Maryland’s highest court has rejected an employment class action against Safeway Inc. but also ruled that employees have a private right of action against employers for miscalculations of pay exempt from garnishment.
Judge Alan Wilner wrote that the state Legislature had shifted responsibility from state labor officials to individual employees, but that the representative of the putative class had waited too long to seek class certification. The ruling sustained the judgment of a trial judge.
Putative class representative Bonita Marshall had argued she delayed in moving for class certification until 15 months after she filed her lawsuit because of Safeway’s delays in turning over discovery regarding members of the putative class.
Wilner, however said the motion for class certification was untimely and there was another remedy in Maryland law besides a class action to challenge the amount withheld from Marshall’s paycheck.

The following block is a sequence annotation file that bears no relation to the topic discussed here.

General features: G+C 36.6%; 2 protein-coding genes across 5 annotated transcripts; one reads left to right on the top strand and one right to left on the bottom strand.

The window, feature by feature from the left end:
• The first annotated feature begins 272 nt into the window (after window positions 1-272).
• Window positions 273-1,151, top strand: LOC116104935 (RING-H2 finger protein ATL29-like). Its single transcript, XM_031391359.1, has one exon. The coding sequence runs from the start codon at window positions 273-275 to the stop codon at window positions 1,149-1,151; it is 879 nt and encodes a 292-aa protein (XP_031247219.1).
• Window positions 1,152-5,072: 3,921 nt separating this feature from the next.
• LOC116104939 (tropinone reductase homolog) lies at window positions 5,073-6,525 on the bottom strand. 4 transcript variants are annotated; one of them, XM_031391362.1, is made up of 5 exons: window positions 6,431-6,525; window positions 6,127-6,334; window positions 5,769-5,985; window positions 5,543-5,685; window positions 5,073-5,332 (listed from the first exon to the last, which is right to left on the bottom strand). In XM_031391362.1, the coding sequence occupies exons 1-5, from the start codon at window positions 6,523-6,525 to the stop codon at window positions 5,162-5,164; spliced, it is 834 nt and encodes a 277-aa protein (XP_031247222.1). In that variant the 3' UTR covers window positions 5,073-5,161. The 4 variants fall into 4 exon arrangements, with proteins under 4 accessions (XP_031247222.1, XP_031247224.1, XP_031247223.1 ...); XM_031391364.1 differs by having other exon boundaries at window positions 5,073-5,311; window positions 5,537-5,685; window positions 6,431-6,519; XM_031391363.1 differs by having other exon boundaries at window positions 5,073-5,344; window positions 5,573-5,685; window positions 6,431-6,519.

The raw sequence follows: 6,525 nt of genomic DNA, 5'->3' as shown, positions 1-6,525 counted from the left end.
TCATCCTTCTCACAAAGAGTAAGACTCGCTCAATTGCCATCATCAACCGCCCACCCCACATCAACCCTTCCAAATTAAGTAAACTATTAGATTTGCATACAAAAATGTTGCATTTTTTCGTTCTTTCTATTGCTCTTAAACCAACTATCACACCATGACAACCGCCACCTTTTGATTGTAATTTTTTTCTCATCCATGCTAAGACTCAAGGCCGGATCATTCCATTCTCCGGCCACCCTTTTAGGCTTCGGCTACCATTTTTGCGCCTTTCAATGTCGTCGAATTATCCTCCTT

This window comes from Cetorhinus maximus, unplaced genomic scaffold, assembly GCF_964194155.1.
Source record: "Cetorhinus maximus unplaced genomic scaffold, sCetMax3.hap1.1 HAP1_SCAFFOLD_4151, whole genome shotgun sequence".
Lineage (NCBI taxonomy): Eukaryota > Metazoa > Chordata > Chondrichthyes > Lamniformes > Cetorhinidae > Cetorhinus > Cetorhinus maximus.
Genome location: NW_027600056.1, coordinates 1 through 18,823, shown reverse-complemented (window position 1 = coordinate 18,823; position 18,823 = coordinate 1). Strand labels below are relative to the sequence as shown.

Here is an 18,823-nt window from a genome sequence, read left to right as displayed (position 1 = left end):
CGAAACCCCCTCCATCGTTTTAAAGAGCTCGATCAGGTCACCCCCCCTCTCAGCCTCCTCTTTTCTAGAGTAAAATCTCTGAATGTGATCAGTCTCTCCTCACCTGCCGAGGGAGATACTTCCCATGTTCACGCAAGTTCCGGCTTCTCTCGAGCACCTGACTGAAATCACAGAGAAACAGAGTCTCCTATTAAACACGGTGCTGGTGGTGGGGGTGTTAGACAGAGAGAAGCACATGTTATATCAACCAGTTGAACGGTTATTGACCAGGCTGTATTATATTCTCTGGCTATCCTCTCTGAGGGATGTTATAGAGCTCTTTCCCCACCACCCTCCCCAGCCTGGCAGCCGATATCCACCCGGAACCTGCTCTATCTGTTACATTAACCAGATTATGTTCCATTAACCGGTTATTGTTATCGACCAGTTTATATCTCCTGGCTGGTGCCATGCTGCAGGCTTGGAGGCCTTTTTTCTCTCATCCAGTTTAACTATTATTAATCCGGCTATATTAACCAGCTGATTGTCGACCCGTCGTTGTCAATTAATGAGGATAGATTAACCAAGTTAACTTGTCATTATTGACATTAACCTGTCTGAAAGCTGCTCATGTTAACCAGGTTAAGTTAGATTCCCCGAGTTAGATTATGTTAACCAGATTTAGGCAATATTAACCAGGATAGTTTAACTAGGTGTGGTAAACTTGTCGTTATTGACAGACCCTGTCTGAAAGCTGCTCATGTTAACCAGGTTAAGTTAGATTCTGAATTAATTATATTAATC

Marshall alleged that Safeway wrongfully deducted $29.64 from her wages “in response to two writs of garnishment issued by the District Court of Maryland.”
“We have a class action suit that has been in litigation for 3 1/2 years, all but two weeks of which has been after Safeway at least tacitly acknowledged its error, tendered the excess deduction to Ms. Marshall, and changed its corporate policy to apply thenceforth the correct garnishment exemption standards,” Wilner wrote.
The garnishment involved a $1,070 Capital One Bank judgment against Marshall. Judge Sally Adkins agreed with the outcome but argued that Marshall enjoyed no private cause of action under a state law that shifted responsibility for pursuing such cases from the state labor commission to private plaintiffs.
Judge Robert McDonald also agreed with the outcome but wrote that “other claims under the Wage Payment and Collection Law may be amenable to prosecution as class actions. These are often cases in which multiple individual employees may each have a claim—claims that are small compared to many that we see, but that may be very significant to the individual employees—against the same defendant for very similar reasons.”
Amaris Elliott-Engel is a contributor to law.com.